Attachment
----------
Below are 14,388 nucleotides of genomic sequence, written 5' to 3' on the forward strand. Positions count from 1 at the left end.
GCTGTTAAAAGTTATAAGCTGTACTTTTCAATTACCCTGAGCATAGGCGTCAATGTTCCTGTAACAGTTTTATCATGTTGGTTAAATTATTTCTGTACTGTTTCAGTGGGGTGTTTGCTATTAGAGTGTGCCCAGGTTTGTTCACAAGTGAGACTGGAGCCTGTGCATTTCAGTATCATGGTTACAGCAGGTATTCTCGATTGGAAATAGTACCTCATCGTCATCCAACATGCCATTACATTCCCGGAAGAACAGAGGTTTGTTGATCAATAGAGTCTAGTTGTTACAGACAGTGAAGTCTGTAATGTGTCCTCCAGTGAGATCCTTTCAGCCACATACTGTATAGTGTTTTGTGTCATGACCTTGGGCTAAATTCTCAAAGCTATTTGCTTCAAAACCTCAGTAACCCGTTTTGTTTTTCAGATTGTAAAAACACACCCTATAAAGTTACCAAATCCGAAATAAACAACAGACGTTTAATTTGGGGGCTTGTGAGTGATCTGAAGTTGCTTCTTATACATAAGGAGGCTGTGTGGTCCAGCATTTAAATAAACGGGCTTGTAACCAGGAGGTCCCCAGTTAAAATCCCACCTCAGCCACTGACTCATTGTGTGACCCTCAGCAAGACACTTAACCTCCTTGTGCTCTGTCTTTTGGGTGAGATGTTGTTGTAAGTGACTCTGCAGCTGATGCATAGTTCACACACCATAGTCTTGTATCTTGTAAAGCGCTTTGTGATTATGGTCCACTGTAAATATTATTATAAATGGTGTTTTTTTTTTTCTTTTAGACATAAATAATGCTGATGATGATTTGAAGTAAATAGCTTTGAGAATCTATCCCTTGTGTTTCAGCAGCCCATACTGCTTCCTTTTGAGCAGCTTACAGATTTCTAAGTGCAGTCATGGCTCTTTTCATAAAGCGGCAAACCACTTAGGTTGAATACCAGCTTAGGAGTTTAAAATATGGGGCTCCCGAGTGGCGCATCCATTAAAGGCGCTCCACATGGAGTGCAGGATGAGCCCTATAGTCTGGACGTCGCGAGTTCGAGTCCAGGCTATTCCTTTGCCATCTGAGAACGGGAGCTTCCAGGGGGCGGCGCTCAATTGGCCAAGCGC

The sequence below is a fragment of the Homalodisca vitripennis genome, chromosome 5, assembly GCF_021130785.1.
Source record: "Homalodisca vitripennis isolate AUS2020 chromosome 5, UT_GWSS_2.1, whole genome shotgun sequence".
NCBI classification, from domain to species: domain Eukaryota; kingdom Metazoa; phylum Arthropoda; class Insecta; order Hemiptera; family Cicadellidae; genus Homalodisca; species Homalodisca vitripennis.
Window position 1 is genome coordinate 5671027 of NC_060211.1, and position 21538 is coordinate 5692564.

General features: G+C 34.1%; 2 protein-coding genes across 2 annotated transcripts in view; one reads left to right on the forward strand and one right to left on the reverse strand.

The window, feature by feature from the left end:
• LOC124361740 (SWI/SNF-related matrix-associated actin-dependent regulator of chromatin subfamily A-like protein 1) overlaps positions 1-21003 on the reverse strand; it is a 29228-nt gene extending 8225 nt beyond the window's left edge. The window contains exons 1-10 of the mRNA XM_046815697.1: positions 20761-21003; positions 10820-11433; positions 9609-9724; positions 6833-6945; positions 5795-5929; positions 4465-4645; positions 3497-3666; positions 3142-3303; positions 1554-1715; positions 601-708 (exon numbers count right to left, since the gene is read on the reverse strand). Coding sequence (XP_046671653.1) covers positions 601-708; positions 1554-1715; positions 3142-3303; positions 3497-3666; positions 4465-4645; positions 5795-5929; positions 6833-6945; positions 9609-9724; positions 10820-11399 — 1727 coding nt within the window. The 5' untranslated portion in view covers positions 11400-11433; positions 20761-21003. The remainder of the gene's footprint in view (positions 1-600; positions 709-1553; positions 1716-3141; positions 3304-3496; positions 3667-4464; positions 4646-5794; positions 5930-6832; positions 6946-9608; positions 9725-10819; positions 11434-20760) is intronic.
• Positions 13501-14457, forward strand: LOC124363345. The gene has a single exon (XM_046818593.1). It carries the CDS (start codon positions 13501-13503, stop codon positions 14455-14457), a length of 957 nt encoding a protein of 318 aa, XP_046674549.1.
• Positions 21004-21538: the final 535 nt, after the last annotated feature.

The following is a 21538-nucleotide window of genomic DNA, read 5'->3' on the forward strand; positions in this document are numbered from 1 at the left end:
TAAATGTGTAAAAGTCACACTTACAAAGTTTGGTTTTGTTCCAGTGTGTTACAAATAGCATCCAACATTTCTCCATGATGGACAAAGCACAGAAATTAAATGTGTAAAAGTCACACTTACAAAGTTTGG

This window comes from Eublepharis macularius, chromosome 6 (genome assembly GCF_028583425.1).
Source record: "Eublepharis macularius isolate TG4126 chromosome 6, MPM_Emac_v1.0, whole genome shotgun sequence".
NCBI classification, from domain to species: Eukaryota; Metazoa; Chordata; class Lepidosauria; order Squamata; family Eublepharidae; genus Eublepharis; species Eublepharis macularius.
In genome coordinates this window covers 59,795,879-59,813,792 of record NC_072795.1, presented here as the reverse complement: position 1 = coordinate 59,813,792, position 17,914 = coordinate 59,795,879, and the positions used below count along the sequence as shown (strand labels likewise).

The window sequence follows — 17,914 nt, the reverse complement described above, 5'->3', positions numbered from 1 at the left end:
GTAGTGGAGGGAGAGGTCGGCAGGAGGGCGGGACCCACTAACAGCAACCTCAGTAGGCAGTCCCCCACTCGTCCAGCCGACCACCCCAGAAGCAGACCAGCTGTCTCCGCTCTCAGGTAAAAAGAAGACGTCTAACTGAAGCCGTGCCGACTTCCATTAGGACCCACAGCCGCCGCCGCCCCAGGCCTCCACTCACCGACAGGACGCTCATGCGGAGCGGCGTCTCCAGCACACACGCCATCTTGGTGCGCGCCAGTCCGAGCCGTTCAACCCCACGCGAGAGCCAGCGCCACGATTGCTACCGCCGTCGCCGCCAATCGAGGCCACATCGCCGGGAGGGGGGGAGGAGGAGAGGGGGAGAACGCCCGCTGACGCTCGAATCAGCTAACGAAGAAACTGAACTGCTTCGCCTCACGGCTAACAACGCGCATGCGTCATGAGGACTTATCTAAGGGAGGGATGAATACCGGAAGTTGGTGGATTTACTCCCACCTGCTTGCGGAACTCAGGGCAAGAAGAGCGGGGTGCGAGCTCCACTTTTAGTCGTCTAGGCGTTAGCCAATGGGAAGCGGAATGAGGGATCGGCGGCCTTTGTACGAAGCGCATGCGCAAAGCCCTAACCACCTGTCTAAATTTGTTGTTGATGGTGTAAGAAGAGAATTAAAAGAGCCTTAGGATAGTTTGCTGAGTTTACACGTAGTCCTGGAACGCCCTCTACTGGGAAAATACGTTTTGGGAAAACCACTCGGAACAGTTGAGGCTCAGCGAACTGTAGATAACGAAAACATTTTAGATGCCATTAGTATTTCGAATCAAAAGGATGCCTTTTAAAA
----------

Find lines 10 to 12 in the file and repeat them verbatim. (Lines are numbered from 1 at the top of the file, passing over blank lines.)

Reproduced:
• Positions 13501-14457, forward strand: LOC124363345. The gene has a single exon (XM_046818593.1). It carries the CDS (start codon positions 13501-13503, stop codon positions 14455-14457), a length of 957 nt encoding a protein of 318 aa, XP_046674549.1.
• Positions 21004-21538: the final 535 nt, after the last annotated feature.

The following is a 21538-nucleotide window of genomic DNA, read 5'->3' on the forward strand; positions in this document are numbered from 1 at the left end: